Be of Good Cheer!
by J. R. Miller, 1912
"And now I exhort you—to be of good cheer!" Acts 27:22
In the story of his voyage and shipwreck, we find Paul not only cheerful himself—but a giver of encouragement to others. The storm had grown fiercer and fiercer. It had simply laid hold of the ship, torn it out of the hands of the officers and seamen, and was forcibly bearing it along in its teeth. There was nobody in command. The record says, "But the weather changed abruptly, and a wind of typhoon strength (a "northeaster," they called it) caught the ship and blew it out to sea." No wonder the long hope of being saved was gone. The people on the ship were in despair. Then came Paul with his inspiring word, "Be of good cheer!" That was a splendid message—and it was not a mere idle or empty word.
Some people's optimism has no basis. Some people's "Don't worry" is only meaningless talk. But when Paul said, "Be of good cheer," he had reasons for saying it. "I believe God," he said. And it was not an empty faith he had. God had sent an angel to him that night, assuring him of deliverance from the storm, both for himself and for all on the ship. So his words had power over the panic-stricken men on the ship. He besought them to take some food. They had been so terrified that they had eaten almost nothing for fourteen days. He urged them now to eat, and said that not a hair should perish from the head of them. Then, to encourage them by example, he himself took bread, and having thanked God before them all, he broke the bread and began to eat. Then they were all of good cheer, and took some food.
Note how the one man lifted up a despairing company of nearly three hundred men, and gave them encouragement. There is no mission of faith and love—which is more important and Christlike, than that of being encouragers, of giving cheer! Everyone needs encouragement at some time. Life is hard for many people—for some it is hard at all times. Some are always bending under heavy burdens. Some are in storm and darkness many a night.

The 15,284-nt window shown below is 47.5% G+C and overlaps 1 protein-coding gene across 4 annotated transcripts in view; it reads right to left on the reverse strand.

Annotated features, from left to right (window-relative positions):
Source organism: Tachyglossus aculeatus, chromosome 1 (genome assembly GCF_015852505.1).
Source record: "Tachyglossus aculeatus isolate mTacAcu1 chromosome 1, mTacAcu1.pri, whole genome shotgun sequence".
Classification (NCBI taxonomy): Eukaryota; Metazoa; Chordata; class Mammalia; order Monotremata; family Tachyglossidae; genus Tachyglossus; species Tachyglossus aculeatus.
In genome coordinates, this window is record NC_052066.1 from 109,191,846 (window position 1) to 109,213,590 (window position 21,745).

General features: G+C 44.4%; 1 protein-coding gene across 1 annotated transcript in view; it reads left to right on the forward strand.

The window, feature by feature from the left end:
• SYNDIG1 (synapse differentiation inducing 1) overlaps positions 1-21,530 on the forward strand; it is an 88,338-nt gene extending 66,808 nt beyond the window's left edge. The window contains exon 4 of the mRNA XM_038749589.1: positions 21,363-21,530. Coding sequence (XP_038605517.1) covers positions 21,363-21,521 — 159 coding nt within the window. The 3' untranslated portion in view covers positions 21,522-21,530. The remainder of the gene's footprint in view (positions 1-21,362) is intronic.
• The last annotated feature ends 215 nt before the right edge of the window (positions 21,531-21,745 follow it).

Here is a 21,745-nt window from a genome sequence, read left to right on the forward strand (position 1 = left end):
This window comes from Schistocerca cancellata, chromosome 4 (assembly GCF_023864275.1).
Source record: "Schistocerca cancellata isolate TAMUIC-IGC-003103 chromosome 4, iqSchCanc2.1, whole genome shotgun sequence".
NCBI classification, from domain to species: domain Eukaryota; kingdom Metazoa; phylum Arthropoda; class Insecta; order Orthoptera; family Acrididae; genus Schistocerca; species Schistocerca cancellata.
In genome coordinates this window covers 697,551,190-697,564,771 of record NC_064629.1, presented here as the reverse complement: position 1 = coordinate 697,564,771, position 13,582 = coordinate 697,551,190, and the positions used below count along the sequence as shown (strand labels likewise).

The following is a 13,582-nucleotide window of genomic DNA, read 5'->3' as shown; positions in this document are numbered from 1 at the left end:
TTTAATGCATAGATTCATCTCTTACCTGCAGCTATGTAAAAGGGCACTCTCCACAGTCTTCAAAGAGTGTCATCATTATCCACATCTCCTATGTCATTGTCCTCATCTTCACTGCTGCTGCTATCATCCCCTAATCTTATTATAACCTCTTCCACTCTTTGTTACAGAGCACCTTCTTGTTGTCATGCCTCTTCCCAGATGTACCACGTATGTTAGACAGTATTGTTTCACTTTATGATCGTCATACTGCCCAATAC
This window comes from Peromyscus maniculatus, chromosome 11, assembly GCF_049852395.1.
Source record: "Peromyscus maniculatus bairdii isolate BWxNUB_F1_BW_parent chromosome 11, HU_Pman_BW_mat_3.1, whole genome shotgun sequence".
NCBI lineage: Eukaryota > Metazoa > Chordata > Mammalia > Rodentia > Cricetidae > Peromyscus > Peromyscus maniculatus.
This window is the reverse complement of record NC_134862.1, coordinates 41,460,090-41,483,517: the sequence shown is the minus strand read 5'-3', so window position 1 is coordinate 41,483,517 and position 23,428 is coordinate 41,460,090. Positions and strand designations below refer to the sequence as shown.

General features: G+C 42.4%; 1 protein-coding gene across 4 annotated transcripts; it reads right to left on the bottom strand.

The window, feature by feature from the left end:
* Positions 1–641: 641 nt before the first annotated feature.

I am not justifying worry. A child of God never should worry. Paul said: "Do not worry about anything." Jesus himself said: Do not worry about tomorrow." Discouragement and worry are unbelief—and unbelief is sin. None who love God—should ever worry. Yet there are many who have burdens, cares, sorrows and trials—who always need encouragement, and to whom we should ever be saying: "Be of good cheer!" There is scarcely a person you will meet today or tomorrow, who will not be helped on the journey—by the hearty word of encouragement which you can so easily give.
Jesus told his disciples, when he sent them out to preach, not to stop to greet anyone along the way. Their mission was urgent, and there was no time to lose in mere courtesies. He did not mean however, to forbid us to show kindness even on our busiest days, or to speak a word to the lowly and suffering ones we meet on the way, even when we are most hurried.
The example of Paul on this ship—is full of beautiful and inspiring meaning. We cannot know what those two hundred and seventy-six men would have done—if it had not been for his earnest and faithful encouragement. There was no other person to say a brave word to them. Think how he lifted them up and made their hearts strong.